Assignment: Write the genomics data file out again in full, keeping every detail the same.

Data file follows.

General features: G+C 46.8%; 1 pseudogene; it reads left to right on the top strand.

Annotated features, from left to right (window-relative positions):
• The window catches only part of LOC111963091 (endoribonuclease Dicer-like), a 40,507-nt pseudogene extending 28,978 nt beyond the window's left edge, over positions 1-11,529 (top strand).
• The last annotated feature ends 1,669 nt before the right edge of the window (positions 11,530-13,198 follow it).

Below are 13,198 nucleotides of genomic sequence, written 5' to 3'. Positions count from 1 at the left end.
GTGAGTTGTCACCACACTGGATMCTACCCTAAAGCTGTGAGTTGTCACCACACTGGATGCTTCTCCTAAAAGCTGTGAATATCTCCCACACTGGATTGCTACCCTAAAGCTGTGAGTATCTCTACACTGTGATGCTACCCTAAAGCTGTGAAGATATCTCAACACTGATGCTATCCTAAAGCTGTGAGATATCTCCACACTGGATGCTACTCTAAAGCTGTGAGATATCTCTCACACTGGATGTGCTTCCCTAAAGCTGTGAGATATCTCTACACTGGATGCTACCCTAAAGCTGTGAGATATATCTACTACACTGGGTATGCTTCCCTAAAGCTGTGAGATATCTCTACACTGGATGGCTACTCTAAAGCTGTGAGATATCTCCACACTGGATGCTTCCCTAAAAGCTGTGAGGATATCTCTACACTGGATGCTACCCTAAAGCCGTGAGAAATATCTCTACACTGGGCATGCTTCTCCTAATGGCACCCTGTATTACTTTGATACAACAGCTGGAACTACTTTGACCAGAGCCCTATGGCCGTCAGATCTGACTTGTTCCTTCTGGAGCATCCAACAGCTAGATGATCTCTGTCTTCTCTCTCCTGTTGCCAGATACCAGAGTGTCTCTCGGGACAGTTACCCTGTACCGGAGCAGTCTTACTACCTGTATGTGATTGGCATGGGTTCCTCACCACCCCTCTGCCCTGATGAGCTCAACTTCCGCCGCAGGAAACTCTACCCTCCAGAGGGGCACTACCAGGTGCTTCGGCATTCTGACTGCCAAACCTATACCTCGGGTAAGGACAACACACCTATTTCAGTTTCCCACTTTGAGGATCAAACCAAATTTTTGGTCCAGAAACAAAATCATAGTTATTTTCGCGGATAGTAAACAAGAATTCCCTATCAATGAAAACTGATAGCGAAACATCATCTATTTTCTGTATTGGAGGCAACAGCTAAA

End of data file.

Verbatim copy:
General features: G+C 46.8%; 1 pseudogene; it reads left to right on the top strand.

Annotated features, from left to right (window-relative positions):
• The window catches only part of LOC111963091 (endoribonuclease Dicer-like), a 40,507-nt pseudogene extending 28,978 nt beyond the window's left edge, over positions 1-11,529 (top strand).
• The last annotated feature ends 1,669 nt before the right edge of the window (positions 11,530-13,198 follow it).

Below are 13,198 nucleotides of genomic sequence, written 5' to 3'. Positions count from 1 at the left end.
GTGAGTTGTCACCACACTGGATMCTACCCTAAAGCTGTGAGTTGTCACCACACTGGATGCTTCTCCTAAAAGCTGTGAATATCTCCCACACTGGATTGCTACCCTAAAGCTGTGAGTATCTCTACACTGTGATGCTACCCTAAAGCTGTGAAGATATCTCAACACTGATGCTATCCTAAAGCTGTGAGATATCTCCACACTGGATGCTACTCTAAAGCTGTGAGATATCTCTCACACTGGATGTGCTTCCCTAAAGCTGTGAGATATCTCTACACTGGATGCTACCCTAAAGCTGTGAGATATATCTACTACACTGGGTATGCTTCCCTAAAGCTGTGAGATATCTCTACACTGGATGGCTACTCTAAAGCTGTGAGATATCTCCACACTGGATGCTTCCCTAAAAGCTGTGAGGATATCTCTACACTGGATGCTACCCTAAAGCCGTGAGAAATATCTCTACACTGGGCATGCTTCTCCTAATGGCACCCTGTATTACTTTGATACAACAGCTGGAACTACTTTGACCAGAGCCCTATGGCCGTCAGATCTGACTTGTTCCTTCTGGAGCATCCAACAGCTAGATGATCTCTGTCTTCTCTCTCCTGTTGCCAGATACCAGAGTGTCTCTCGGGACAGTTACCCTGTACCGGAGCAGTCTTACTACCTGTATGTGATTGGCATGGGTTCCTCACCACCCCTCTGCCCTGATGAGCTCAACTTCCGCCGCAGGAAACTCTACCCTCCAGAGGGGCACTACCAGGTGCTTCGGCATTCTGACTGCCAAACCTATACCTCGGGTAAGGACAACACACCTATTTCAGTTTCCCACTTTGAGGATCAAACCAAATTTTTGGTCCAGAAACAAAATCATAGTTATTTTCGCGGATAGTAAACAAGAATTCCCTATCAATGAAAACTGATAGCGAAACATCATCTATTTTCTGTATTGGAGGCAACAGCTAAA